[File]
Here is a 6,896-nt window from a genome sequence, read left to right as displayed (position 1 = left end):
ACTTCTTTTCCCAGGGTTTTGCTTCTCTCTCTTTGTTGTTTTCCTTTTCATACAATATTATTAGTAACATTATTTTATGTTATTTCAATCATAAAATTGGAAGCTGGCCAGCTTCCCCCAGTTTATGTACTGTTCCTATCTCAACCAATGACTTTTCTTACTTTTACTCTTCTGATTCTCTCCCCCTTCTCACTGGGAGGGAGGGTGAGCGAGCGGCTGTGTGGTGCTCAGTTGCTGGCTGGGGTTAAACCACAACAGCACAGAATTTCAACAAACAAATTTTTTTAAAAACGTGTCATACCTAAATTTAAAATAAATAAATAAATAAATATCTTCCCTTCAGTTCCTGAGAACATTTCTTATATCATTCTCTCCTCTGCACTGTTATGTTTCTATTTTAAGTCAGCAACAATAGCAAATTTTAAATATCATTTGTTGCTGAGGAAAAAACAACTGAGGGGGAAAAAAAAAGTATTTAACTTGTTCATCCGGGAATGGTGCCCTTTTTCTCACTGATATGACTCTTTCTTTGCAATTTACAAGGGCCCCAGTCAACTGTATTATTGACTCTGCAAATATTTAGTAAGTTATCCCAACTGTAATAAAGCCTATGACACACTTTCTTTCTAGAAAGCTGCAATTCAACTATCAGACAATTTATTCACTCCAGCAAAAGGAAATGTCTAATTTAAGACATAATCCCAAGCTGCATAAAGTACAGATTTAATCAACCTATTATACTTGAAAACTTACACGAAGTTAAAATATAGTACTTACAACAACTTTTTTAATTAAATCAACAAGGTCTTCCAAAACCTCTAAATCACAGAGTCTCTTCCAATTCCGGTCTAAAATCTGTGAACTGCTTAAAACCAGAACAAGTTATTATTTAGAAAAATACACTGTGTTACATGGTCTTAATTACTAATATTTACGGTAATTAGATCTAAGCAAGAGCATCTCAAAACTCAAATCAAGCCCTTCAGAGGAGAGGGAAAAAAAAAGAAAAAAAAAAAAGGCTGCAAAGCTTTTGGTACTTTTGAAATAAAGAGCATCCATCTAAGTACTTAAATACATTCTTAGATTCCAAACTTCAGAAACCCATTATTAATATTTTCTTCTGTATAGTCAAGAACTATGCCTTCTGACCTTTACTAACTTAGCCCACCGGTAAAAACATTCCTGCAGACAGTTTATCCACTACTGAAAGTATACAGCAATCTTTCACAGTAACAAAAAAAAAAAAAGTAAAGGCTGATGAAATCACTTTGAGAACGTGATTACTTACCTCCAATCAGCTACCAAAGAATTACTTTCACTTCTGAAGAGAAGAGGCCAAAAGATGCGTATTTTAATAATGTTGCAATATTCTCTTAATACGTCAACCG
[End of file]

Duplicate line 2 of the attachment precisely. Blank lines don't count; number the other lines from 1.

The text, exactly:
ACTTCTTTTCCCAGGGTTTTGCTTCTCTCTCTTTGTTGTTTTCCTTTTCATACAATATTATTAGTAACATTATTTTATGTTATTTCAATCATAAAATTGGAAGCTGGCCAGCTTCCCCCAGTTTATGTACTGTTCCTATCTCAACCAATGACTTTTCTTACTTTTACTCTTCTGATTCTCTCCCCCTTCTCACTGGGAGGGAGGGTGAGCGAGCGGCTGTGTGGTGCTCAGTTGCTGGCTGGGGTTAAACCACAACAGCACAGAATTTCAACAAACAAATTTTTTTAAAAACGTGTCATACCTAAATTTAAAATAAATAAATAAATAAATATCTTCCCTTCAGTTCCTGAGAACATTTCTTATATCATTCTCTCCTCTGCACTGTTATGTTTCTATTTTAAGTCAGCAACAATAGCAAATTTTAAATATCATTTGTTGCTGAGGAAAAAACAACTGAGGGGGAAAAAAAAAGTATTTAACTTGTTCATCCGGGAATGGTGCCCTTTTTCTCACTGATATGACTCTTTCTTTGCAATTTACAAGGGCCCCAGTCAACTGTATTATTGACTCTGCAAATATTTAGTAAGTTATCCCAACTGTAATAAAGCCTATGACACACTTTCTTTCTAGAAAGCTGCAATTCAACTATCAGACAATTTATTCACTCCAGCAAAAGGAAATGTCTAATTTAAGACATAATCCCAAGCTGCATAAAGTACAGATTTAATCAACCTATTATACTTGAAAACTTACACGAAGTTAAAATATAGTACTTACAACAACTTTTTTAATTAAATCAACAAGGTCTTCCAAAACCTCTAAATCACAGAGTCTCTTCCAATTCCGGTCTAAAATCTGTGAACTGCTTAAAACCAGAACAAGTTATTATTTAGAAAAATACACTGTGTTACATGGTCTTAATTACTAATATTTACGGTAATTAGATCTAAGCAAGAGCATCTCAAAACTCAAATCAAGCCCTTCAGAGGAGAGGGAAAAAAAAAGAAAAAAAAAAAAGGCTGCAAAGCTTTTGGTACTTTTGAAATAAAGAGCATCCATCTAAGTACTTAAATACATTCTTAGATTCCAAACTTCAGAAACCCATTATTAATATTTTCTTCTGTATAGTCAAGAACTATGCCTTCTGACCTTTACTAACTTAGCCCACCGGTAAAAACATTCCTGCAGACAGTTTATCCACTACTGAAAGTATACAGCAATCTTTCACAGTAACAAAAAAAAAAAAAGTAAAGGCTGATGAAATCACTTTGAGAACGTGATTACTTACCTCCAATCAGCTACCAAAGAATTACTTTCACTTCTGAAGAGAAGAGGCCAAAAGATGCGTATTTTAATAATGTTGCAATATTCTCTTAATACGTCAACCG